Safe Harbor

“A ship is safe in harbor, but that’s not what ships are built for” – William Shedd

A few years back I rode my bike up the Dempster Highway in the Yukon and Northwest Territories (you can read about it here if you like).  That trip through 500 miles of wilderness was a life changing experience and has forever altered how I view the world, especially when the topic of  “risk” enters the conversation.

I was extremely apprehensive before undertaking that trip as I’m not a risk taker at heart.  Granted it was a relatively short distance, but I tend to calculate my risks very carefully – I look before I leap.  Setting out on my own for the first time in grizzly country to cross mountains and tundra with over 250 miles between towns was a daunting undertaking no matter how prepared I thought I was for the challenge.  It left me feeling very exposed.  I’ve since moved on to other activities that might be deemed riskier, but my benchmark remains that first trip up the Dempster.  It holds a special place in my soul and a part of me remains in that magnificent, relatively untouched landscape.  As strange as it may sound, the path of my life forever runs up a dead end road in northern Canada.  It is also a link I share with others.

A few days ago, I came across another cyclist’s journal about a trip he took through Western Canada culminating with a ride up the Dempster: Pat Rodden’s “Searching North of 45”

In it he writes eloquently on the topics of Comfort and Security in our modern society.  As I read through his journal I could see the changes he underwent during his trip and recognized the same metamorphosis in myself.  A few of his photos were taken standing at the exact same spots where I had stood to do the same.  In a strange twist, he slept in the EXACT same campsite that I did my first night on the Dempster.  I was unaware at the time but I had followed in his footsteps.  Reading his story was like following that of my own but with a step to the right into some alternate reality.  Just as we follow in the path of our ancestors, I was (and remain) a ghost rider to him – shadows and dust – inexplicably linked by a road relatively few people have traveled.

There is a sad postscript to his story, however.  In 2009 Pat was working in his home, fell from a ladder and suffered a traumatic brain injury.  I refuse to find irony in the cold fact that a man who had persevered through a tougher journey than my own was felled by such a mundane act as falling from a ladder, but I do find that circumstance as haunting as the long open vistas of tundra that I shared with his ghost while pedaling along the Dempster.  His long road to recovery continues to this day, and I wish him the best in his new journey.

Before his injury Pat wrote of how he would always cherish the memories of his trip, his joy of the “pure unadulterated living” he had experienced.  Knowing how dearly I hold on to my own memories of similar experiences, I find it hard to suppress my sadness to learn that after the injury he has been largely robbed of those memories.  I do not seek many material possessions in this world.  Sure, I own a bunch of bikes and skis, but I do not aspire to park some shiny new vehicle in a quiet cul de sac so the world can see that I am successful by their standards.  However, I do seek a life rich in moments like those Pat and I had seperately shared on the Dempster and losing my memories would be like having a backpack full of (for the lack of a better term) “life” stolen from my backpack while I slept on the bus.   Since my ticket had already been punched I would eventually get to wherever I’m headed, but I would be penniless and lost upon arrival.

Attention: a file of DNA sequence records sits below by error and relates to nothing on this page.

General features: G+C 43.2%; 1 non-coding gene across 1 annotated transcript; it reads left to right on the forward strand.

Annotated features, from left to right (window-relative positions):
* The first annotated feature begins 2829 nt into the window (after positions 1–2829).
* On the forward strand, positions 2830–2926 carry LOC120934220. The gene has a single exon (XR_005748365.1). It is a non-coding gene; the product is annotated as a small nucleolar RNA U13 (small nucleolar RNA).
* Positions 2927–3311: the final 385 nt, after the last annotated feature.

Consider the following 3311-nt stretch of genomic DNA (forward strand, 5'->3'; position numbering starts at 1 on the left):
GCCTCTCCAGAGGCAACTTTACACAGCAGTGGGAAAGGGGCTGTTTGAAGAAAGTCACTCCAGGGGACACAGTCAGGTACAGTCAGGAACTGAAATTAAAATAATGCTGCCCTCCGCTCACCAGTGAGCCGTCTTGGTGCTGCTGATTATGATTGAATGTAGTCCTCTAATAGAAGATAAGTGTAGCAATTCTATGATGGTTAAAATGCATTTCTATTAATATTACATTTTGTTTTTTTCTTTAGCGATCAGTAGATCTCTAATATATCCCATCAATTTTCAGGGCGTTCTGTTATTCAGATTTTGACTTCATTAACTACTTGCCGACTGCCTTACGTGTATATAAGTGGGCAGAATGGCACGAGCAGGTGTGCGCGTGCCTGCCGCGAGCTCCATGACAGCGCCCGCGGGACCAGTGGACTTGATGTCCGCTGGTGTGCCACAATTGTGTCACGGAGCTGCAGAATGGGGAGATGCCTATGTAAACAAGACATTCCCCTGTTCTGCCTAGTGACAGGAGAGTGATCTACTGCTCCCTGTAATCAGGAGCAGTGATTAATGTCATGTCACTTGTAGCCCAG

If a silver lining can be found in Pat’s story, I do find some solace in reading that a persisting confabulation of his (according to his wife), is that every morning he wakes up with the desire to prepare for a long, endurance bike ride.  His brain may have suffered a terrible injury, but his spirit lives on.

The longer I live, the more I understand that there is no safe harbor.  But attempting to insulate oneself from all risk is not the answer, it is foolish to even try.  The most mundane of daily tasks require taking a risk, be it getting out of bed in the morning or climbing a ladder in your home.  We are each given our ship to captain – get out and use it.

I think I’ve just made my first New Year’s resolution for 2012.  How about you?

From far across the hospital room one might mistake the signal on the monitor as a flat line. Come closer. Ever so slightly you’ll see the life support signal trending up and down. There is still life there. Resuscitation. For me this trip was just that. Cycling day in and day out amongst the best the world has to offer is a gift I’ll always treasure. From a distance one might easily mistake this simple act as foolhardy. It was not. It was pure unadulterated living” – Pat Rodden

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